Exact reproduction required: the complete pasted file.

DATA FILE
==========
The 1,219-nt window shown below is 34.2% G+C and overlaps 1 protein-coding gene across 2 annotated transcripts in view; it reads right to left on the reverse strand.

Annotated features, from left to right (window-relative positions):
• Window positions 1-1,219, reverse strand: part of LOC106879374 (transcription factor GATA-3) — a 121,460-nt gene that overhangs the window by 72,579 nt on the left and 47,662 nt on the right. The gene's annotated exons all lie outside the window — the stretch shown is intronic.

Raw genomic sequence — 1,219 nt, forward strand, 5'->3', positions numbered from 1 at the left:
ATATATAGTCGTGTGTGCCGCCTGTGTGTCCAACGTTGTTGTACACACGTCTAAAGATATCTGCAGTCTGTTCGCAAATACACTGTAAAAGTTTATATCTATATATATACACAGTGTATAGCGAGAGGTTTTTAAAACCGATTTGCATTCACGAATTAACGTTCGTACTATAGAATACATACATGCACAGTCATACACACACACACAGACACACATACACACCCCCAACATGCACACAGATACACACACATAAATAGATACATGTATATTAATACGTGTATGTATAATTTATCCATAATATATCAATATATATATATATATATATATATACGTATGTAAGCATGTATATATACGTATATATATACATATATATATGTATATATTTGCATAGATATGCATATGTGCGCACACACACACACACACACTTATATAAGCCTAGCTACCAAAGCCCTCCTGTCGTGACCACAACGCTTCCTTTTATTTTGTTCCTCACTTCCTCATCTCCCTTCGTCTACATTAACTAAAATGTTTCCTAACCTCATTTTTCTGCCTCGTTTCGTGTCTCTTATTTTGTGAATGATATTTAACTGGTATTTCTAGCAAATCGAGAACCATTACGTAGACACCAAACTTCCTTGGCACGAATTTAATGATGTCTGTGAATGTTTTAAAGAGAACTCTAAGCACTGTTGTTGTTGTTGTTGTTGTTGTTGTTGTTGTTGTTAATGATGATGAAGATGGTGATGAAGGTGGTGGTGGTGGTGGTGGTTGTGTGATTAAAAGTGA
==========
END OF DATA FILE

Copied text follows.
The 1,219-nt window shown below is 34.2% G+C and overlaps 1 protein-coding gene across 2 annotated transcripts in view; it reads right to left on the reverse strand.

Annotated features, from left to right (window-relative positions):
• Window positions 1-1,219, reverse strand: part of LOC106879374 (transcription factor GATA-3) — a 121,460-nt gene that overhangs the window by 72,579 nt on the left and 47,662 nt on the right. The gene's annotated exons all lie outside the window — the stretch shown is intronic.

Raw genomic sequence — 1,219 nt, forward strand, 5'->3', positions numbered from 1 at the left:
ATATATAGTCGTGTGTGCCGCCTGTGTGTCCAACGTTGTTGTACACACGTCTAAAGATATCTGCAGTCTGTTCGCAAATACACTGTAAAAGTTTATATCTATATATATACACAGTGTATAGCGAGAGGTTTTTAAAACCGATTTGCATTCACGAATTAACGTTCGTACTATAGAATACATACATGCACAGTCATACACACACACACAGACACACATACACACCCCCAACATGCACACAGATACACACACATAAATAGATACATGTATATTAATACGTGTATGTATAATTTATCCATAATATATCAATATATATATATATATATATATATACGTATGTAAGCATGTATATATACGTATATATATACATATATATATGTATATATTTGCATAGATATGCATATGTGCGCACACACACACACACACACTTATATAAGCCTAGCTACCAAAGCCCTCCTGTCGTGACCACAACGCTTCCTTTTATTTTGTTCCTCACTTCCTCATCTCCCTTCGTCTACATTAACTAAAATGTTTCCTAACCTCATTTTTCTGCCTCGTTTCGTGTCTCTTATTTTGTGAATGATATTTAACTGGTATTTCTAGCAAATCGAGAACCATTACGTAGACACCAAACTTCCTTGGCACGAATTTAATGATGTCTGTGAATGTTTTAAAGAGAACTCTAAGCACTGTTGTTGTTGTTGTTGTTGTTGTTGTTGTTGTTGTTAATGATGATGAAGATGGTGATGAAGGTGGTGGTGGTGGTGGTGGTTGTGTGATTAAAAGTGA